Actual GG-1 top speed

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Posted by ROBERT WILLISON on Wednesday, November 23, 2016 4:25 PM

Even ns won't  allow you to stand in the Dutch doors on their excursions. Insurance blah blah blah.

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Posted by Firelock76 on Friday, November 25, 2016 9:05 AM

ROBERT WILLISON

Even ns won't  allow you to stand in the Dutch doors on their excursions. Insurance blah blah blah.

 

Different day and age brother, back in the pre-1994 excursion days it wasn't a problem, as long as you  didn't hog up the Dutch doors and gave other riders a chance.  Lady Firestorm and myself did it a number of times.  Quite a thrill, the speed, the wisps of smoke, and Lady F's arm around my waist.  Great days.  Steam trains are magic in more ways than one.

AND, I just remembered. The last time I rode the Dutch door I got a great view of an AT-6 (SNJ for you Navy and Marine Corps guys) WW2 training aircraft pacing and flying around the train!

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Posted by oldline1 on Saturday, January 7, 2017 2:06 PM

Growing up in Baltimore in the 1950's I had many rides from Baltimore to DC in the GG-1's tight cabs. After managing to squeeze though the B&P Tunnels and getting on better track I can remember engineers opening up to 90+ many times explaining they were the last chance to make up lost time. A GG-1 cab was always exciting to me but at speeds like that it was totally amazing especially passing other GG-1's oncoming. It seemsed they only had inches between them. Quite frightening! I certainly miss seeing them as much or more than steamers.

Roger Huber

Deer Creek Locomotive Works

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Posted by oltmannd on Sunday, January 8, 2017 7:29 AM

https://www.flickr.com/gp/49398450@N04/95539h

When NS started running steam again, the first excursions were employee-only.  I decided to open a dutch door, got shooed away by a volunteer (a former employee, who I worked with, actually....) If it was safe for the crew, then why not  me?  (see picture)?  After that, I just picked my spots, but kept at it.  After all, if you can't hear it and smell it, why bother to ride behind steam?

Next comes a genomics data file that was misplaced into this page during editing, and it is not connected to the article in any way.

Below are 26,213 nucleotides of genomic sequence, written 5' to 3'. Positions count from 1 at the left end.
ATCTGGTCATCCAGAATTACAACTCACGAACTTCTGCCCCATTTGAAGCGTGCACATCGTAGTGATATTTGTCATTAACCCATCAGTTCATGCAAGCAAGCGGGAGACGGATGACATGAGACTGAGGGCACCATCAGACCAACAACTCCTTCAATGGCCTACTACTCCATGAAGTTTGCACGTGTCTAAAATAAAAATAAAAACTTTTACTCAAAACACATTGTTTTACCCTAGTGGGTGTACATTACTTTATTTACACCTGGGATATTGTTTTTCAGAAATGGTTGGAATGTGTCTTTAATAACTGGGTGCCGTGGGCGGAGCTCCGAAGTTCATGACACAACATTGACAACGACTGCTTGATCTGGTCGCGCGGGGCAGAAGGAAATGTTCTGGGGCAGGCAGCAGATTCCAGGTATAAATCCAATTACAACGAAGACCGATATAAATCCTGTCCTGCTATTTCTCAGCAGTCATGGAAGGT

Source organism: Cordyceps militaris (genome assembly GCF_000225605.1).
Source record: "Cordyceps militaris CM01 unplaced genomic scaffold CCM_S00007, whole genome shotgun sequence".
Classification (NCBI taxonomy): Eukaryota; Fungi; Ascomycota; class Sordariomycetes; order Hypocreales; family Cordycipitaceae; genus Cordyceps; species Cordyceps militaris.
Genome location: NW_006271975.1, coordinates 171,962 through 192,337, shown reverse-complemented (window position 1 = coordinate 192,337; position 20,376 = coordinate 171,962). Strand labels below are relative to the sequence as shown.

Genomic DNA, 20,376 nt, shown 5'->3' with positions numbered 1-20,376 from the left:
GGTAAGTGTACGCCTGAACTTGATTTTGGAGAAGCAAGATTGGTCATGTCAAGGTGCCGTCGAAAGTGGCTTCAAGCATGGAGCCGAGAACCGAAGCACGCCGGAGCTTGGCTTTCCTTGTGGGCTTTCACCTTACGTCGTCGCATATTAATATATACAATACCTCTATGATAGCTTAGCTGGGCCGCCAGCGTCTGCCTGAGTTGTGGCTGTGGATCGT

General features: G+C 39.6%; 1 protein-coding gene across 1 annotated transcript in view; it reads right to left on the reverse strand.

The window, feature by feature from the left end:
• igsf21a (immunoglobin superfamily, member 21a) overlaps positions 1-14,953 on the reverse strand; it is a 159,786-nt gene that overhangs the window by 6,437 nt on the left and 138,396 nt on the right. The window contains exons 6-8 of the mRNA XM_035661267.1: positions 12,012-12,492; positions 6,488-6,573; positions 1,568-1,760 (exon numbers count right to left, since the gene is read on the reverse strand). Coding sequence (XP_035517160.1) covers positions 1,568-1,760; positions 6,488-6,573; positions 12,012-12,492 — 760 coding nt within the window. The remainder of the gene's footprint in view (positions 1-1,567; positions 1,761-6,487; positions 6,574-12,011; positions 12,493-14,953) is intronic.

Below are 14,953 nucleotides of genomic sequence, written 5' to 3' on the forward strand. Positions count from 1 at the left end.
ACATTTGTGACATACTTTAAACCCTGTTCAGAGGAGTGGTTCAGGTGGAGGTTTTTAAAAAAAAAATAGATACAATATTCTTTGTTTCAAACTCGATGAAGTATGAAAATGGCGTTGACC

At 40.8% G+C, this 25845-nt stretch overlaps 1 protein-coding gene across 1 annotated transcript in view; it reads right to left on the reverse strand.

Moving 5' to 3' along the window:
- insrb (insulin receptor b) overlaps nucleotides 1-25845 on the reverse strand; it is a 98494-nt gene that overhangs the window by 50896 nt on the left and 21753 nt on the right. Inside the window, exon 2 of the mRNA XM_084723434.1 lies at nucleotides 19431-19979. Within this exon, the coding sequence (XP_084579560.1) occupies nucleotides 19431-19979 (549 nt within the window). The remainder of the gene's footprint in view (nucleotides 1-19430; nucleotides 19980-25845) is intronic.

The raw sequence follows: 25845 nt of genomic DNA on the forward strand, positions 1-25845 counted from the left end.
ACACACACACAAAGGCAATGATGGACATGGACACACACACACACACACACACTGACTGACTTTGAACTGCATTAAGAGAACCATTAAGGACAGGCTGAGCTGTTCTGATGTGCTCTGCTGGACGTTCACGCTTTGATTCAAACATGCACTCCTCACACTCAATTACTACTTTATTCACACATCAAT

-Don (Random stuff, mostly about trains - what else? http://blerfblog.blogspot.com/

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Posted by Dr D on Sunday, January 8, 2017 12:57 PM

Ridding the vestibule -

I guess I have spent much of my train riding career as a passenger gazing out the speeding train with the "dutch door" open.

Starting as a child in the 1960's - I accompanied my grandparents on a trip from Detroit to Erie, PA to attend my great grand uncle and aunt's 60th wedding anniversary! 

Departing on the Baltimore & Ohio the train condutor was stern even to my grandfather who had spent his lifetime riding the trains - a clergyman, he was born in 1876. 

In Toledo, Ohio at the new Toledo Union Terminal we transfered to the Water Level Route of the New York Central riding the grey lightening stripe diesels and velvet carpet ride of stainless steel coaches. 

 On the return trip my 9 year old sister, myself and a couple of other newly discovered kids wandering the train on that sleepy afternoon riding westward at speed - discovered the "dutch door."

What a joy to ride the train like the car with the window down - four kids packed in the vestibule opening with arms hanging out! - waving.  What a way to see Cleveland Union Terminal and half of the state of Ohio!  Until that Conductor walking the train came upon the fun - well "they don't allow passengers to ride the vestibule with the door open!"

Foolin with a Train Conductor in those days was not a happy experience - even for kids! 

-----------------

"Yes sir, they don't!" - not on that mans railroad!

- Doc

 

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Posted by ROBERT WILLISON on Sunday, January 8, 2017 1:48 PM

So buttoning up the Dutch door was a common safety practice as far back as the 50's. I know on steam excursions back in the 70's we had to wear Google's to protect against soot and ashes getting into your eyes. Makes sense on a passengers train at 80 mpg, the railroad would want doors closed to protect anyone from getting hurt or your hat being sucked out the opening.